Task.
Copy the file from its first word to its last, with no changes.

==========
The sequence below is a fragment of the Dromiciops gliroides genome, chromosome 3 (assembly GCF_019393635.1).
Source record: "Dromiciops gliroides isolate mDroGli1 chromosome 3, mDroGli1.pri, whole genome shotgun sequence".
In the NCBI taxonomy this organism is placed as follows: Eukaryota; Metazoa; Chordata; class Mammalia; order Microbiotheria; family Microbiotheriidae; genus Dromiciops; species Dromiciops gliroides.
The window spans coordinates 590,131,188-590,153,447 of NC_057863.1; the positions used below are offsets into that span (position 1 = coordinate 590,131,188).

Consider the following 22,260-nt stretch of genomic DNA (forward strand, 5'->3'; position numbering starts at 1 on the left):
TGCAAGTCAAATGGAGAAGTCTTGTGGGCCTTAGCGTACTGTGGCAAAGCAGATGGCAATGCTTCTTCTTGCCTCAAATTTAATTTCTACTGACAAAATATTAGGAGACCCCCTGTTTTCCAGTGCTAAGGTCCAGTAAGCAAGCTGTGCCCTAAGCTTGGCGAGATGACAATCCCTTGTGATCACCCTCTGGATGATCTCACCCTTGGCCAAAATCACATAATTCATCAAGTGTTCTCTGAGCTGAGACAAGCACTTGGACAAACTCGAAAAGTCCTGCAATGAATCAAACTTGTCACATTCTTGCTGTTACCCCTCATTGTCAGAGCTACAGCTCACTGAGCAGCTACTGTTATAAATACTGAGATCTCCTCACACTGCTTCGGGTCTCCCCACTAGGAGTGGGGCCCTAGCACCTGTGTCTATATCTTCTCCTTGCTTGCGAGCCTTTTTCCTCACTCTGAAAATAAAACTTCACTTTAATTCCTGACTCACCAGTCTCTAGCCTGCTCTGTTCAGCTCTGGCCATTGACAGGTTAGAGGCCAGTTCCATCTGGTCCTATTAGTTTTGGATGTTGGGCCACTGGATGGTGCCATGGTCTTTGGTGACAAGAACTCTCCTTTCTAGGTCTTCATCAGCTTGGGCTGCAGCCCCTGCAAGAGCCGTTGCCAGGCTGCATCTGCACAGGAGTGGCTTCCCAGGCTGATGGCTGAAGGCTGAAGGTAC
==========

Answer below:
The sequence below is a fragment of the Dromiciops gliroides genome, chromosome 3 (assembly GCF_019393635.1).
Source record: "Dromiciops gliroides isolate mDroGli1 chromosome 3, mDroGli1.pri, whole genome shotgun sequence".
In the NCBI taxonomy this organism is placed as follows: Eukaryota; Metazoa; Chordata; class Mammalia; order Microbiotheria; family Microbiotheriidae; genus Dromiciops; species Dromiciops gliroides.
The window spans coordinates 590,131,188-590,153,447 of NC_057863.1; the positions used below are offsets into that span (position 1 = coordinate 590,131,188).

Consider the following 22,260-nt stretch of genomic DNA (forward strand, 5'->3'; position numbering starts at 1 on the left):
TGCAAGTCAAATGGAGAAGTCTTGTGGGCCTTAGCGTACTGTGGCAAAGCAGATGGCAATGCTTCTTCTTGCCTCAAATTTAATTTCTACTGACAAAATATTAGGAGACCCCCTGTTTTCCAGTGCTAAGGTCCAGTAAGCAAGCTGTGCCCTAAGCTTGGCGAGATGACAATCCCTTGTGATCACCCTCTGGATGATCTCACCCTTGGCCAAAATCACATAATTCATCAAGTGTTCTCTGAGCTGAGACAAGCACTTGGACAAACTCGAAAAGTCCTGCAATGAATCAAACTTGTCACATTCTTGCTGTTACCCCTCATTGTCAGAGCTACAGCTCACTGAGCAGCTACTGTTATAAATACTGAGATCTCCTCACACTGCTTCGGGTCTCCCCACTAGGAGTGGGGCCCTAGCACCTGTGTCTATATCTTCTCCTTGCTTGCGAGCCTTTTTCCTCACTCTGAAAATAAAACTTCACTTTAATTCCTGACTCACCAGTCTCTAGCCTGCTCTGTTCAGCTCTGGCCATTGACAGGTTAGAGGCCAGTTCCATCTGGTCCTATTAGTTTTGGATGTTGGGCCACTGGATGGTGCCATGGTCTTTGGTGACAAGAACTCTCCTTTCTAGGTCTTCATCAGCTTGGGCTGCAGCCCCTGCAAGAGCCGTTGCCAGGCTGCATCTGCACAGGAGTGGCTTCCCAGGCTGATGGCTGAAGGCTGAAGGTAC